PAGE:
Wednesday night I spent over an hour burying my dead sheep Ermie. Damon had offered to help, but I hated to burn more of his time, so assured him I had everything under control. I fed all the animals and walked my cow Katika (blowing nervously at the smell of blood) back up to the pasture in the falling dusk. Then, hitching Ermie’s body to the bumper of my old truck, I slowly dragged it into the low field near the giant dirt piles by the driveway. The truck lurched alarmingly, its underbody grinding on boulders that I couldn’t see in the dark. I pictured Allen’s expression if he could hear the sound. I hoped I wouldn’t get stuck.
Though Ermie had been desperately thin, her corpse — literally a dead weight — still weighed almost as much as I do. I untied it and, sweating, grunted it heave by heave under the shadow of the closest dirt pile. Then I picked up my shovel and began pitching. An hour later the body was covered eight inches deep with dirt followed by a layer of rocks. I knew it wasn’t a proper burial, but on this cloudy evening there were no stars or moon and I could barely see. I figured when Allen next came with the excavator he could re-bury her with two scoops of the big bucket.
Lucy was at a school function, DH was in New York City. I’d missed eating dinner with Jon and was late for the monthly meeting of our book group. I cleaned up around the barn quickly, shoveling sand over the small pool of blood where Ermie had fallen, and raking away the thin trickle along the drag path. I drove home, too tired to be hungry, and showered the smell of death off me before going out to discuss light fiction.
Yesterday morning when I drove in to milk, I glanced over at the big burial mound. It was gone.
The mound was gone. The ewe was gone. The entire area looked as if it had been neatly excavated.
Coyote prints were everywhere.
I’d known we have a large coyote pack working the neighborhood. Three weeks ago the school lost 56 pastured laying hens overnight. Nevertheless I was surprised at the efficiency of the job.
The single sign left of Ermie at the burial site was an enormous heap of half-digested grass, enough to fill a 5-gallon pail. For a moment I thought it might be bear scat, but of course bears don’t graze to that extent. Then I realized it was the contents of Ermie’s rumen, or first stomach. (A cow’s rumen holds 40-50 gallons.) The coyotes weren’t interested in fermented grass, and had cleverly dumped the weight before removing the body.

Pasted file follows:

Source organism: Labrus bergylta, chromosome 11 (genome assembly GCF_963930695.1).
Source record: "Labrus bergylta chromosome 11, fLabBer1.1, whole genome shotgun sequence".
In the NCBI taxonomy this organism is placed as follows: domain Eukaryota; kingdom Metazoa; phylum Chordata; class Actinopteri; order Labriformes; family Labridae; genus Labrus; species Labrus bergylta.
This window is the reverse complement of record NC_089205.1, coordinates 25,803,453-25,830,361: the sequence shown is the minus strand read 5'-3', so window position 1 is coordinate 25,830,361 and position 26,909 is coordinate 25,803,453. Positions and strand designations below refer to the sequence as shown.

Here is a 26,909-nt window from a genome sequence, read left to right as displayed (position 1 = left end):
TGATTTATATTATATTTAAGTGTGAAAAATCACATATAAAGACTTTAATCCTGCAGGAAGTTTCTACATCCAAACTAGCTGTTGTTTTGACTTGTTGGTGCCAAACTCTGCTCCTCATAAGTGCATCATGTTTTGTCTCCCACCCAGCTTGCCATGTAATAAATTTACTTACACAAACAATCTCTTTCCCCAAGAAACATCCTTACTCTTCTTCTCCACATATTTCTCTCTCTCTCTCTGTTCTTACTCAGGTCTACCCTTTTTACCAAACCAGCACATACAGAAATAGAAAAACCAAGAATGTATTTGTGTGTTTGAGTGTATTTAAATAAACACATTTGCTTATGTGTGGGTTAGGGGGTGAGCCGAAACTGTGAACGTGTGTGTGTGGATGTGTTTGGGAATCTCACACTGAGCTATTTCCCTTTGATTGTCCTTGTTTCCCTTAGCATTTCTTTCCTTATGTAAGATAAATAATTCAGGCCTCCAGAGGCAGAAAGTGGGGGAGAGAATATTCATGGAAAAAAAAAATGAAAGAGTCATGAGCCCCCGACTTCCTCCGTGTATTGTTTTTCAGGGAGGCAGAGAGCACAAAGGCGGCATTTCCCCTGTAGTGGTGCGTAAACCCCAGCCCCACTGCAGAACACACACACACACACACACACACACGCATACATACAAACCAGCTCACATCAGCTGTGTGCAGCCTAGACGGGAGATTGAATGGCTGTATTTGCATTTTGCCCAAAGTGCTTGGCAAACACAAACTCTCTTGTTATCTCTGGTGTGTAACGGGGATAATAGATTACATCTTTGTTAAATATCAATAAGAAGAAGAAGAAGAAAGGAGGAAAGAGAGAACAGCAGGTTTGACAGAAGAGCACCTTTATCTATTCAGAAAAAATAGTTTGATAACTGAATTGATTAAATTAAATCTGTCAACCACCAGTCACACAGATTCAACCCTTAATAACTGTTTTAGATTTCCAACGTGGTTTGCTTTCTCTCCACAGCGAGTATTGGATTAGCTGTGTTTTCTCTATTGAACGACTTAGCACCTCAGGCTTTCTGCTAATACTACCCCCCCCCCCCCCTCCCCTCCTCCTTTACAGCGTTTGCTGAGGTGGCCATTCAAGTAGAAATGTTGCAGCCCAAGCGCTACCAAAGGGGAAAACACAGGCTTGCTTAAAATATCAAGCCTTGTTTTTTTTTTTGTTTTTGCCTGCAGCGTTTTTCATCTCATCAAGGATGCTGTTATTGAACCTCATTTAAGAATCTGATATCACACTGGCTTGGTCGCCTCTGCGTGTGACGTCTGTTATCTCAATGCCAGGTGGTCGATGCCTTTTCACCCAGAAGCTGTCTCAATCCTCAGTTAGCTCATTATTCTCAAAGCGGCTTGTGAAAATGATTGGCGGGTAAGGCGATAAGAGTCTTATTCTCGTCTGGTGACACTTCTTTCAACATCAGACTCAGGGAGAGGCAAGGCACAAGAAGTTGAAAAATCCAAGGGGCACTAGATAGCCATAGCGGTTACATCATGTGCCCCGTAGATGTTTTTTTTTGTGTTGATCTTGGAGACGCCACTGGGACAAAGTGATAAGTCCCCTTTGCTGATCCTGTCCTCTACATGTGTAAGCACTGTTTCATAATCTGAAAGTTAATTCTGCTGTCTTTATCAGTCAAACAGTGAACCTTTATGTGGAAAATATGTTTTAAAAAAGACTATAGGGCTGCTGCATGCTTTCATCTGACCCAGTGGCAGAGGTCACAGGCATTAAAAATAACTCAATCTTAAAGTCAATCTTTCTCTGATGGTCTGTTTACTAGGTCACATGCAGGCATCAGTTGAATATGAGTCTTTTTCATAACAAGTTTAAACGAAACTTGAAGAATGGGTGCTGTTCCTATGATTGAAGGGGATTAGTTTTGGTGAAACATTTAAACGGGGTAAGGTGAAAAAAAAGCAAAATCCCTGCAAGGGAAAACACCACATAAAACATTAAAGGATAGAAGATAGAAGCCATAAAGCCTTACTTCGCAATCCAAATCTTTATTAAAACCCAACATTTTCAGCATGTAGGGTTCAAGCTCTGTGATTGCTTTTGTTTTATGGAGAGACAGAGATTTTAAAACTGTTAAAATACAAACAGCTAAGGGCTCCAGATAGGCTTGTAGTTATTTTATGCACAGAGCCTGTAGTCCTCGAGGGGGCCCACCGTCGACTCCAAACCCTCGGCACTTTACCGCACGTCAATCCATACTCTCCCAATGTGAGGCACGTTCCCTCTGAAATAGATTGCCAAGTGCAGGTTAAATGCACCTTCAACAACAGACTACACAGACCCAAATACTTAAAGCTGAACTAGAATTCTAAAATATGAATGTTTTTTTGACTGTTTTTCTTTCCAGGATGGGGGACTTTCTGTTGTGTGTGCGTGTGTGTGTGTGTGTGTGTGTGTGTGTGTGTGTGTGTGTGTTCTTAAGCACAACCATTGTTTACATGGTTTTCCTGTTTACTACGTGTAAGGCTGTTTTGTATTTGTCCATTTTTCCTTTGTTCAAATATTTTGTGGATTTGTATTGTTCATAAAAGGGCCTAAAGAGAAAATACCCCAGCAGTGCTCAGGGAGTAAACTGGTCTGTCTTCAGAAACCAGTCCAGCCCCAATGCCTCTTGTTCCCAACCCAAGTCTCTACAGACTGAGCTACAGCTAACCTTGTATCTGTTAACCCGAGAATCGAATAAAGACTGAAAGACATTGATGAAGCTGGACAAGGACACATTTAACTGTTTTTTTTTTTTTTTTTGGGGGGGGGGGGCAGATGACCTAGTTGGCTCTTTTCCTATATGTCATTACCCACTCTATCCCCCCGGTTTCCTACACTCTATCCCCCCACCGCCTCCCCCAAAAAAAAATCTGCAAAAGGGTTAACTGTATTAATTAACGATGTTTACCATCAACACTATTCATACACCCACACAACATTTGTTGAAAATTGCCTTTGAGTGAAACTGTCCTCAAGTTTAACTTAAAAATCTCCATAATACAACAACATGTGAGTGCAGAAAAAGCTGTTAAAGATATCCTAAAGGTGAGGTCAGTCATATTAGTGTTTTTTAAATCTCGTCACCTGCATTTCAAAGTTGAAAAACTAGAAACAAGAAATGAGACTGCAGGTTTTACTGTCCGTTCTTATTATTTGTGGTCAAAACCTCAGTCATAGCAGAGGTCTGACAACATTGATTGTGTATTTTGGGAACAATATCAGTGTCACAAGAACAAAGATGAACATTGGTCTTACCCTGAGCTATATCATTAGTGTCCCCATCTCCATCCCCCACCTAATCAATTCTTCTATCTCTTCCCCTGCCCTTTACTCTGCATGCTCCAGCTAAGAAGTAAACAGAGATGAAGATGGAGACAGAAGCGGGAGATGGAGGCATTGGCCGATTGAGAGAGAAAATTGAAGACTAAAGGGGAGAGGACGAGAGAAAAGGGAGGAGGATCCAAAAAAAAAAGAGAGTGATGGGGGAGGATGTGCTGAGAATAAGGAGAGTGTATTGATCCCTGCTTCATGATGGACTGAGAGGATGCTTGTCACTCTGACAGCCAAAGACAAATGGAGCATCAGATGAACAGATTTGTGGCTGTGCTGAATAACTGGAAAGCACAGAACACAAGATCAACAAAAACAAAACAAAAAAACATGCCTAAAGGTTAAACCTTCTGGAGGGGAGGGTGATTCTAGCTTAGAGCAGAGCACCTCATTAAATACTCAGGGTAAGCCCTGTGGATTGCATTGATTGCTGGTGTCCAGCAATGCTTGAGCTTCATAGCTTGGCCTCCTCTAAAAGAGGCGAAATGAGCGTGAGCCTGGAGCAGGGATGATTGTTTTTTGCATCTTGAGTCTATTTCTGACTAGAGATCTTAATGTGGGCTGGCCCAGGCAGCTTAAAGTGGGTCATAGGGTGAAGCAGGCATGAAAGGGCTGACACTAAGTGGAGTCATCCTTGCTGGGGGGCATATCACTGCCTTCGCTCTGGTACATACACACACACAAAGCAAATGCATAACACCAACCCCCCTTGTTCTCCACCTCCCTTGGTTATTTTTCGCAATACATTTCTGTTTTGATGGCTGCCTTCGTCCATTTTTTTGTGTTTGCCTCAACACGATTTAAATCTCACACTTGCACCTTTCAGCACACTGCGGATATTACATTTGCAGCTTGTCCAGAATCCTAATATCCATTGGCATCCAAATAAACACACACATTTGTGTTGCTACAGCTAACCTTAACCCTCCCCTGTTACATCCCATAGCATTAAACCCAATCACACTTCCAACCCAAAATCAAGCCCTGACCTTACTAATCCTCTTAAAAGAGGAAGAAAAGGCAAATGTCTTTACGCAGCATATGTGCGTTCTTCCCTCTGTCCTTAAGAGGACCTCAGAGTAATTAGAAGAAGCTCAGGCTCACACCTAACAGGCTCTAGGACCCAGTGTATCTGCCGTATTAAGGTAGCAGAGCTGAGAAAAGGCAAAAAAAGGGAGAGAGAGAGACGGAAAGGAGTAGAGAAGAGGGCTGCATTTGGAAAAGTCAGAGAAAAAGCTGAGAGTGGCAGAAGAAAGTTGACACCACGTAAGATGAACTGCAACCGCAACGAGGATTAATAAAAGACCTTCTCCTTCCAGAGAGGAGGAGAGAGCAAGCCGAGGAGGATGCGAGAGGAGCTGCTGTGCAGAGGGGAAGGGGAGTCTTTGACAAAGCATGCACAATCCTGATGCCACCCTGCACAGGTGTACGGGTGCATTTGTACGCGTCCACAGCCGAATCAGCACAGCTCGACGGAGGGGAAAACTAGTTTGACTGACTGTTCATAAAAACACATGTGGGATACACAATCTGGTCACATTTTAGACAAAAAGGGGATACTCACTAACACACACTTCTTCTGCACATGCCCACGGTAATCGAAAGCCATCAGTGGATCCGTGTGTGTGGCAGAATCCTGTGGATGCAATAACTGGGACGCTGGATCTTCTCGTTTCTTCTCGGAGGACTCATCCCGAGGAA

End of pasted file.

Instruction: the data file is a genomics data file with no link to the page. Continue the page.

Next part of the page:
As I followed the trail of broken weeds and small tufts of wool, I could picture the coyotes bracing their legs, bunching their necks, and working together to drag the heavy corpse with their teeth. The trail led under a single strand of electric fence at 4,000 volts. “Watch it, boys,” I imagined one coyote growling to another. “This part is tricky.”
Fifty feet away I found the remains. The skeleton had been picked clean. There was nothing left but the skull and ears, the white spine and rib cage, the front hooves, and the white wool pelt, now resembling a dirty grey rag. Both haunches were completely missing.
Now, as I’ve noted before, I am not sentimental. Suffering is terrible but after death, dealing with a body is, in my opinion, basically housekeeping. Except that I don’t want predators to think of my barnyard as a snack bar, I have no real objection to feeding coyotes above ground rather than microbes below. In fact I like the idea of recycling. When the bears and coyotes dug up the rotted corpse of my donkey Job last spring, I’d been disturbed by the stench and mess, but not much more. At the time I had mentioned to Jon that the coyotes had unearthed Job’s skull.
“Oh, how sad!” he exclaimed.
I had tried to explain to him my feeling that Job was past knowing or suffering, that all life was circular, and that I wouldn’t mind being composted myself… it made more sense to me than soaking my body uselessly in formeldahyde to poison the ground in a cemetery.
However Jon is upset by talk of death.
“Oh, great, Mom!” he said furiously. “Mom’s dead, let’s let the dogs gnaw on her bones!”
But that is how I feel. Over the summer, weedwhacking and mowing, I’d uncover bits and pieces of Job’s bones, bleached and clean in the underbrush. I would pick them up, look them over carefully, and marvel at the intricacy of creation. What hath God wrought! And then I’d put them back, imagining the happiness of a field mouse, coming upon this mother-lode of calcium.
I know other people find this detachment odd. Giving a tour of Allen’s stonework at my birthday party back in June, we had stumbled over a bone in the driveway. I recognized it as a piece of Job’s pelvic girdle. Alison, who knows me very well, just laughed: “Yes, pragmatic is the only word!” But recently she made the suggestion that the next time Allen comes with the excavator, I should have him dig a burying hole, and then cover it with boards, to have ready just in case.
It’s a very good idea. Not having these occasional “treats” around to be discovered would keep my living animals safer. (I can imagine the cows standing at the fenceline in the dark, listening to the coyote pack snap and snarl as they ripped at the meat.)
However yesterday I enjoyed watching the flying ravens and the crows tell each other of their find. Cronk! Cronk! Good news! Scavengers’ delight! Blue jays hopped from branch to branch nearby, calling in lower tones. The foxes will get the word… the chipmunks… the mice…
Within a week I’m sure there won’t be a trace.
Edited after morning chores: I severely underestimated our wildlife. Overnight there is no trace. In that great old rural idiom, neither hide nor hair — I would add: nor hoof, nor bone. Everything! Vanished!